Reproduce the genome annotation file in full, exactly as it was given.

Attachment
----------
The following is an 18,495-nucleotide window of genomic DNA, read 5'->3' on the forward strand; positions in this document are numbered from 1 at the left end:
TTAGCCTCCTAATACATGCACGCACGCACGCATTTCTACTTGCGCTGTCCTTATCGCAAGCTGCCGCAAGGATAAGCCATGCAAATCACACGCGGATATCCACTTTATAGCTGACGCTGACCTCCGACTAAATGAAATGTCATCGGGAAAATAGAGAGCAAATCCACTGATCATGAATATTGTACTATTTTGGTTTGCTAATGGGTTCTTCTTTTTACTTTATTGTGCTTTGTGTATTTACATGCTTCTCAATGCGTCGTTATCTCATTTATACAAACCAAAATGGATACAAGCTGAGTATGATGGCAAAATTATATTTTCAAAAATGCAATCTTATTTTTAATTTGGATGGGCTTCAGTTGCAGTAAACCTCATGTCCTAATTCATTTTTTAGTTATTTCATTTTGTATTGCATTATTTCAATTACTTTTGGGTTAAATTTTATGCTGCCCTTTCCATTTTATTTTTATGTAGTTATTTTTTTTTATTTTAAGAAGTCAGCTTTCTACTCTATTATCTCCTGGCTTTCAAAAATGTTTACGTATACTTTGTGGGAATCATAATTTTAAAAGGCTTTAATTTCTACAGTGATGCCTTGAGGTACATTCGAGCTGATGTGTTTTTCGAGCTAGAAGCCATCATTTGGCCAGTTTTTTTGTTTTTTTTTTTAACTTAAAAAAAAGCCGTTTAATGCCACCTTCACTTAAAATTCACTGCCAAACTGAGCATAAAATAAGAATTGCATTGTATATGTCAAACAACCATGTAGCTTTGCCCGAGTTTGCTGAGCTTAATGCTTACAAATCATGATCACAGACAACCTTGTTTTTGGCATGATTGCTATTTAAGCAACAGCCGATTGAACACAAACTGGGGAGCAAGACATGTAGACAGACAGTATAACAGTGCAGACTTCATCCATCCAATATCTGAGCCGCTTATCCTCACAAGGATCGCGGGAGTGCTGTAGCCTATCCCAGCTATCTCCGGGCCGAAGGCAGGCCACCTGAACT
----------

The following is an 18,495-nucleotide window of genomic DNA, read 5'->3' on the forward strand; positions in this document are numbered from 1 at the left end:
TTAGCCTCCTAATACATGCACGCACGCACGCATTTCTACTTGCGCTGTCCTTATCGCAAGCTGCCGCAAGGATAAGCCATGCAAATCACACGCGGATATCCACTTTATAGCTGACGCTGACCTCCGACTAAATGAAATGTCATCGGGAAAATAGAGAGCAAATCCACTGATCATGAATATTGTACTATTTTGGTTTGCTAATGGGTTCTTCTTTTTACTTTATTGTGCTTTGTGTATTTACATGCTTCTCAATGCGTCGTTATCTCATTTATACAAACCAAAATGGATACAAGCTGAGTATGATGGCAAAATTATATTTTCAAAAATGCAATCTTATTTTTAATTTGGATGGGCTTCAGTTGCAGTAAACCTCATGTCCTAATTCATTTTTTAGTTATTTCATTTTGTATTGCATTATTTCAATTACTTTTGGGTTAAATTTTATGCTGCCCTTTCCATTTTATTTTTATGTAGTTATTTTTTTTTATTTTAAGAAGTCAGCTTTCTACTCTATTATCTCCTGGCTTTCAAAAATGTTTACGTATACTTTGTGGGAATCATAATTTTAAAAGGCTTTAATTTCTACAGTGATGCCTTGAGGTACATTCGAGCTGATGTGTTTTTCGAGCTAGAAGCCATCATTTGGCCAGTTTTTTTGTTTTTTTTTTTAACTTAAAAAAAAGCCGTTTAATGCCACCTTCACTTAAAATTCACTGCCAAACTGAGCATAAAATAAGAATTGCATTGTATATGTCAAACAACCATGTAGCTTTGCCCGAGTTTGCTGAGCTTAATGCTTACAAATCATGATCACAGACAACCTTGTTTTTGGCATGATTGCTATTTAAGCAACAGCCGATTGAACACAAACTGGGGAGCAAGACATGTAGACAGACAGTATAACAGTGCAGACTTCATCCATCCAATATCTGAGCCGCTTATCCTCACAAGGATCGCGGGAGTGCTGTAGCCTATCCCAGCTATCTCCGGGCCGAAGGCAGGCCACCTGAACT